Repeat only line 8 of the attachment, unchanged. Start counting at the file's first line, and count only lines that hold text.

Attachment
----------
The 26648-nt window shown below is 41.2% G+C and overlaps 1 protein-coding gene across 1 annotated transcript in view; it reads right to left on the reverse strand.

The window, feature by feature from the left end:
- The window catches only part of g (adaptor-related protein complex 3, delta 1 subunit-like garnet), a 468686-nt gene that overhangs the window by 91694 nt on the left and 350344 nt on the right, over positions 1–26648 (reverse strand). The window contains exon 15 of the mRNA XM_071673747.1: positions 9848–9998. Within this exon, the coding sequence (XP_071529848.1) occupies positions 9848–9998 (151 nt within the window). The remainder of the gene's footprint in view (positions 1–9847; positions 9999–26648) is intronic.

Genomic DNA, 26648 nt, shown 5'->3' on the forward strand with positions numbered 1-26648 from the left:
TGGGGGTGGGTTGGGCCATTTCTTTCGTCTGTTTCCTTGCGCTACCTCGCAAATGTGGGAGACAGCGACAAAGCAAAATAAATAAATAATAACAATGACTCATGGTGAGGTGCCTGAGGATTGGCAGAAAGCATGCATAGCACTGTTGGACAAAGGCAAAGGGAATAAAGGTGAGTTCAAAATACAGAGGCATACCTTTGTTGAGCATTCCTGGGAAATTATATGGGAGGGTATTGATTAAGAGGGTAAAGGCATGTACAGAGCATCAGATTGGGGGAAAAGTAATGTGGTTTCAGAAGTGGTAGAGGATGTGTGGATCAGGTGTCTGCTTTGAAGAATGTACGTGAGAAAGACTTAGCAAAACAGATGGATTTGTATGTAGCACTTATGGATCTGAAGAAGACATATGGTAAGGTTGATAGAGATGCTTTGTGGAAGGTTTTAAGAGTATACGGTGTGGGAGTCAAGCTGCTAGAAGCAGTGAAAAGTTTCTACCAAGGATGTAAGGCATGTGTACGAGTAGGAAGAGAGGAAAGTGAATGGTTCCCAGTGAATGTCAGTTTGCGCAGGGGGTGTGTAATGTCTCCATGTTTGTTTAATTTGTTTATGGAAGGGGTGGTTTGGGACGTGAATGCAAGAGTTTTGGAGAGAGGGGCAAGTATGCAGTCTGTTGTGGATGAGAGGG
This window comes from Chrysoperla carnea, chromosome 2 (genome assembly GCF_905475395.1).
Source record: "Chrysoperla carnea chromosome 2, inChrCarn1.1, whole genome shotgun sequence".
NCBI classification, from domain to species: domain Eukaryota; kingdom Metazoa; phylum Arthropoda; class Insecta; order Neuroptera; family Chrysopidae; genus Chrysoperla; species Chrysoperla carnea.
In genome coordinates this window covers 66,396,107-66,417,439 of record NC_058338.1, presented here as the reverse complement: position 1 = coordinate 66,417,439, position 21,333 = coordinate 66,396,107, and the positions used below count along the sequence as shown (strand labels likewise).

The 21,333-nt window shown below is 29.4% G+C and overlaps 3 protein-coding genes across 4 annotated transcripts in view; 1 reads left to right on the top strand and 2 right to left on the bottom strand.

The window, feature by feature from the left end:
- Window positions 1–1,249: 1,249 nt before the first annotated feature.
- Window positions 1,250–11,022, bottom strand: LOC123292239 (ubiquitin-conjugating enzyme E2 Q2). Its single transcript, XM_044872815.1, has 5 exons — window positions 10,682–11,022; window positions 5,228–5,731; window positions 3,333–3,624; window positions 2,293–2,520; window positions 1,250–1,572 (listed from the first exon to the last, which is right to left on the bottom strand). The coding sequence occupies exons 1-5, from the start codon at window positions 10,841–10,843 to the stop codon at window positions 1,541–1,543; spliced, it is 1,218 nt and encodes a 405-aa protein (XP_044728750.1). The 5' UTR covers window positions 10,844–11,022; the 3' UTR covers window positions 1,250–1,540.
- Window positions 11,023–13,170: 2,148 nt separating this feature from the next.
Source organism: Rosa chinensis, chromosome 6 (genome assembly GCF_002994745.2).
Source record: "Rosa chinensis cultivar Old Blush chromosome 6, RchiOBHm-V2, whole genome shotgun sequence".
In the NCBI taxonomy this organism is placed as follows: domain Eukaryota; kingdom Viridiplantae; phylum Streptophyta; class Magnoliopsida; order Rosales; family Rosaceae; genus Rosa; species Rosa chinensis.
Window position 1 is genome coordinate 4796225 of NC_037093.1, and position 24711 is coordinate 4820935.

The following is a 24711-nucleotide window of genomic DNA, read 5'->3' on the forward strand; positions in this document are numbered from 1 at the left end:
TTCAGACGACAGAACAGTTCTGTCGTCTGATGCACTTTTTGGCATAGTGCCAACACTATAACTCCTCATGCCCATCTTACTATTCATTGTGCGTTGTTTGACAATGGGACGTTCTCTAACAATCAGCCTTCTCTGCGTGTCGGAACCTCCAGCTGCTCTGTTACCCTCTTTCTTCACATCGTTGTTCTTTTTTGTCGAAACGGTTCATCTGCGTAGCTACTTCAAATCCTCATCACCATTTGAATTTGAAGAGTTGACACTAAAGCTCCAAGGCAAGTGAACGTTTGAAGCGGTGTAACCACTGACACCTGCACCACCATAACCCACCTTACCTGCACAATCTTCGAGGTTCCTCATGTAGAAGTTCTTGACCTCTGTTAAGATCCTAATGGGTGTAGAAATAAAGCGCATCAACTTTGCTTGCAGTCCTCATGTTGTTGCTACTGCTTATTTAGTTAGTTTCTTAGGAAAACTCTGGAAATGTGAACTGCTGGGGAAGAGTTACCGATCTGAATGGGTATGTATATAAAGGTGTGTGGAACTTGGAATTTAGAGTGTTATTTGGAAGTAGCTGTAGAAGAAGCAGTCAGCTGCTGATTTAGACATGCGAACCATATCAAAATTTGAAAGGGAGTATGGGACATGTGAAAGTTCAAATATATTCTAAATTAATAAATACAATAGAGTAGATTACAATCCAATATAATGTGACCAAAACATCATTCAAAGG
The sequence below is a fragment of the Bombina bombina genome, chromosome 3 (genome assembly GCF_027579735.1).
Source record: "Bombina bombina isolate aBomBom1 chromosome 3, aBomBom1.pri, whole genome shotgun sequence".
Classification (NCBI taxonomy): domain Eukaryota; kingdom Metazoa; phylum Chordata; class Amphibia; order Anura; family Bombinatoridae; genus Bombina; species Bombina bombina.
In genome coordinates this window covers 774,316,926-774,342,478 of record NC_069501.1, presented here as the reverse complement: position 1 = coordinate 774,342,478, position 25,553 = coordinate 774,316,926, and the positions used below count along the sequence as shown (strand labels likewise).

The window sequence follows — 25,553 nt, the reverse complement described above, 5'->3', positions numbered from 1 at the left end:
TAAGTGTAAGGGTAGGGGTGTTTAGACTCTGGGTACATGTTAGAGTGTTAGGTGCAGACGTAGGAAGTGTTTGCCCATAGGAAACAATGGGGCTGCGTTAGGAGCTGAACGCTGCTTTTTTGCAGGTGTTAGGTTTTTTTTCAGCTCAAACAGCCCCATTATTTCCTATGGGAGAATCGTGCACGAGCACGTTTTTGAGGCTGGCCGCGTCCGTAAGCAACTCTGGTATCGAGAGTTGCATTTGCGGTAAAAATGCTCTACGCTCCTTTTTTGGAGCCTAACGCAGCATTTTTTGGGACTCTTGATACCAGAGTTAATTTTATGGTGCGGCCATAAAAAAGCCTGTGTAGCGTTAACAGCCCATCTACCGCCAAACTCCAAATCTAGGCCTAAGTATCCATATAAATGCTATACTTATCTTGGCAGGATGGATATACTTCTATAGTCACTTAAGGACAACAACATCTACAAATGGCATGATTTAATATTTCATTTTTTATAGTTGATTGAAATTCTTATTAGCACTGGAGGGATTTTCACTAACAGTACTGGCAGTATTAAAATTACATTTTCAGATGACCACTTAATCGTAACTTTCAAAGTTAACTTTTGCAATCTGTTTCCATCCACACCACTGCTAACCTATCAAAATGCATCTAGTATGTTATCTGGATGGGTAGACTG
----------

NCBI classification, from domain to species: domain Eukaryota; kingdom Metazoa; phylum Arthropoda; class Insecta; order Neuroptera; family Chrysopidae; genus Chrysoperla; species Chrysoperla carnea.